Improbable’s plan for rescuing the MMO genre from ‘nuclear winter’ involves a crapton of money

Have a melon.

Improbable keeps popping up in news stories relating to MMOs lately — that’s thanks to SpatialOS, what the company is calling a “distributed computing platform for building large virtual worlds for gaming.” The platform is now in use on MMOs from Identity and Worlds Adrift to Chronicles of Elyria and Metaworld; its most recent partnership was announced last week with RuneScape studio Jagex, and it’s already working with Google to bring the tech to “hundreds” of developers. has a great interview out with Improbable CEO Herman Narula today that illuminates what the team worth over a billion bucks (an extrapolation based on the fact that Japan’s SoftBank’s half a billion dollar investment bought less than a 50% stake in the company) is focused on. It turns out it’s mostly video games — but it’s also bigger than video games.

“Our long-term objectives, and it is long-term, is to literally create other worlds,” explains Narula. “Not just in the context of gaming, but in the context of being able to solve really important problems. This core problem of massive distributed systems and engaging large-scale virtual worlds, is as important and significant as AI or space travel. It is just as important for the future of what our experience will be like as human beings in the world, and how we are going to solve some of the most pressing problems that we have. […] A lot of people just can’t believe that we think games are important. They are incredibly important and they’re going to be more important. Hypothetically, one day, if 100m, or 1bn, people entered simultaneously into a virtual world, that would cease to be a game, that would be a country.”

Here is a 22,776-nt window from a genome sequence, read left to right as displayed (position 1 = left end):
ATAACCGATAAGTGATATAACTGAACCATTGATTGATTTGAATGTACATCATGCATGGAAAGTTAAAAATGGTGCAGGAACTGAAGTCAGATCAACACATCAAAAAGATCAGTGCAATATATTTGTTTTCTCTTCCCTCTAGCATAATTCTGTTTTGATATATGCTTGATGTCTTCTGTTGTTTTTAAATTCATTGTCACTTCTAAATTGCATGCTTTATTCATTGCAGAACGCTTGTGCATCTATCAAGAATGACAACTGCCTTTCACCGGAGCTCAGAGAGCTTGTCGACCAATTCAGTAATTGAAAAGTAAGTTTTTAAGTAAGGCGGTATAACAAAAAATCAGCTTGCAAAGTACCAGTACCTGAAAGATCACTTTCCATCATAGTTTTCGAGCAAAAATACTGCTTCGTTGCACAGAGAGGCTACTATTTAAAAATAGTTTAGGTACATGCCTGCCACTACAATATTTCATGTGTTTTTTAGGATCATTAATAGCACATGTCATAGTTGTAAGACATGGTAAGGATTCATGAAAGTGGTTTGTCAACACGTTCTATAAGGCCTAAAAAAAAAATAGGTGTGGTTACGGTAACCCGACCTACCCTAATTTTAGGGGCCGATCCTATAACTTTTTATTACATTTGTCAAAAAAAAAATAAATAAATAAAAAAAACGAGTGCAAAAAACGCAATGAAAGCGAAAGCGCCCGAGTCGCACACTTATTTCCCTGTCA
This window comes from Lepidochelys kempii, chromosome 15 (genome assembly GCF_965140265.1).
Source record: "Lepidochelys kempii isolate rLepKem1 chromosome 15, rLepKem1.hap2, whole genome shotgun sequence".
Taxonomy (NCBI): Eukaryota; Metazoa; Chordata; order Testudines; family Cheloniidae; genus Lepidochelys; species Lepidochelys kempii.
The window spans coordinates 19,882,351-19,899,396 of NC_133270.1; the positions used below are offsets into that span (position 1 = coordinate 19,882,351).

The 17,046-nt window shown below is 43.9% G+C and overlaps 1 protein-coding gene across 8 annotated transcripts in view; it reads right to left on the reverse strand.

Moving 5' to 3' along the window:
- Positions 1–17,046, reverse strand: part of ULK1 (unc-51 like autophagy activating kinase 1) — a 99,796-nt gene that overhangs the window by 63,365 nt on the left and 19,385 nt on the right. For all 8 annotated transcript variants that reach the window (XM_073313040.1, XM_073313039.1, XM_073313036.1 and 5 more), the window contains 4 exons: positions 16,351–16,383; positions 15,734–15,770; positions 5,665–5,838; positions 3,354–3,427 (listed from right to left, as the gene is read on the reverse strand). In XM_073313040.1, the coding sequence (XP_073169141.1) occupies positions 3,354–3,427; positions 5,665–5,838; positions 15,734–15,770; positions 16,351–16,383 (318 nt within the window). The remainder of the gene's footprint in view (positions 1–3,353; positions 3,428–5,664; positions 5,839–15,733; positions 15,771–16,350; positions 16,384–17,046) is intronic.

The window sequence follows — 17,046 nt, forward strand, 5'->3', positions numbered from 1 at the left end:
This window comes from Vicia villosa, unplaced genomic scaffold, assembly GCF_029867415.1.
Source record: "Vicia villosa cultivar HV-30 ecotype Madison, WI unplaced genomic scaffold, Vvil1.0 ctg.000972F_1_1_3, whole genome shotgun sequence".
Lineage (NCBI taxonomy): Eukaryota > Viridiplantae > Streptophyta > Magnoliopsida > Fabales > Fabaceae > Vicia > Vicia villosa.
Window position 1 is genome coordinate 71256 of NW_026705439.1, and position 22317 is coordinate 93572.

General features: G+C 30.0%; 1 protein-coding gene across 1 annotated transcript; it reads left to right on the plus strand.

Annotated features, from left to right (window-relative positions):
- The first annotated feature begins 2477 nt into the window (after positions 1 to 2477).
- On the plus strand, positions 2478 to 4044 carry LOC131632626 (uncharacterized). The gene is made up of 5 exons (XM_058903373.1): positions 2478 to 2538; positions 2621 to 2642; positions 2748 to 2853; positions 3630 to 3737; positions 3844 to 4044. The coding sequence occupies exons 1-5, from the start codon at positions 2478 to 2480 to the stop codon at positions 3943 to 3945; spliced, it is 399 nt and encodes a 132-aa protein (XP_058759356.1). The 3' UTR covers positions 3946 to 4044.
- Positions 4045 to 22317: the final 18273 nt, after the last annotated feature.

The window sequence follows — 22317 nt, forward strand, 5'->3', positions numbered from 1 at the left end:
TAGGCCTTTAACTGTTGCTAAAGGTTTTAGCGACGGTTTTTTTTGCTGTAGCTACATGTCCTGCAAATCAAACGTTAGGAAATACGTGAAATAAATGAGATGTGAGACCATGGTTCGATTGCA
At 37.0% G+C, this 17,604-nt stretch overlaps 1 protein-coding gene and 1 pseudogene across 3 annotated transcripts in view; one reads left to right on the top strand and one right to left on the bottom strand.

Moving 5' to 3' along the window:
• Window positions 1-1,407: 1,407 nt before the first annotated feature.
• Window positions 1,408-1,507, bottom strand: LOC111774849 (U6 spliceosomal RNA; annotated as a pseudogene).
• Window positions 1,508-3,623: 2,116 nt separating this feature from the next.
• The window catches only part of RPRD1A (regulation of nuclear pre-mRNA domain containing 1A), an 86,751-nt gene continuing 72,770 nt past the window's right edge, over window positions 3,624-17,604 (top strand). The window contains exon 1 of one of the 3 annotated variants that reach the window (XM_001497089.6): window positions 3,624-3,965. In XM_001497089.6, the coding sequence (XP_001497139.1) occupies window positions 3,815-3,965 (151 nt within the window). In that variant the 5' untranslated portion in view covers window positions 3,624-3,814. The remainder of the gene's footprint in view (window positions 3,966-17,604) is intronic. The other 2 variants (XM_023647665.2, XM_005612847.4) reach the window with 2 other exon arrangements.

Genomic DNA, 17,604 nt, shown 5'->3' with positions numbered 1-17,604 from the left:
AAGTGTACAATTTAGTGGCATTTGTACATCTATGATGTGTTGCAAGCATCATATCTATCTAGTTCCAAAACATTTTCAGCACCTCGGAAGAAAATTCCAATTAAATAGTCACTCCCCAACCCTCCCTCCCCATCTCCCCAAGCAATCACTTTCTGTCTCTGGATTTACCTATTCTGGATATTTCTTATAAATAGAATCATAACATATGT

But the real reason MMORPG gamers should sit up and take notice is that Narula believes in the power of online virtual worlds and the MMO genre specifically.

“I want the industry to believe in online games again. We went through a bit of a nuclear winter, with MMOs in particular, and part of that was technological, part of that was gameplay and part of that was consumer expectation. But now the time is right to revitalise the notion of worlds where actions can be meaningful and where we can create these experiences that we’ve dreamed of. I am hoping that with us having this cash and having this stability, it’s going to make people excited about investing in that.”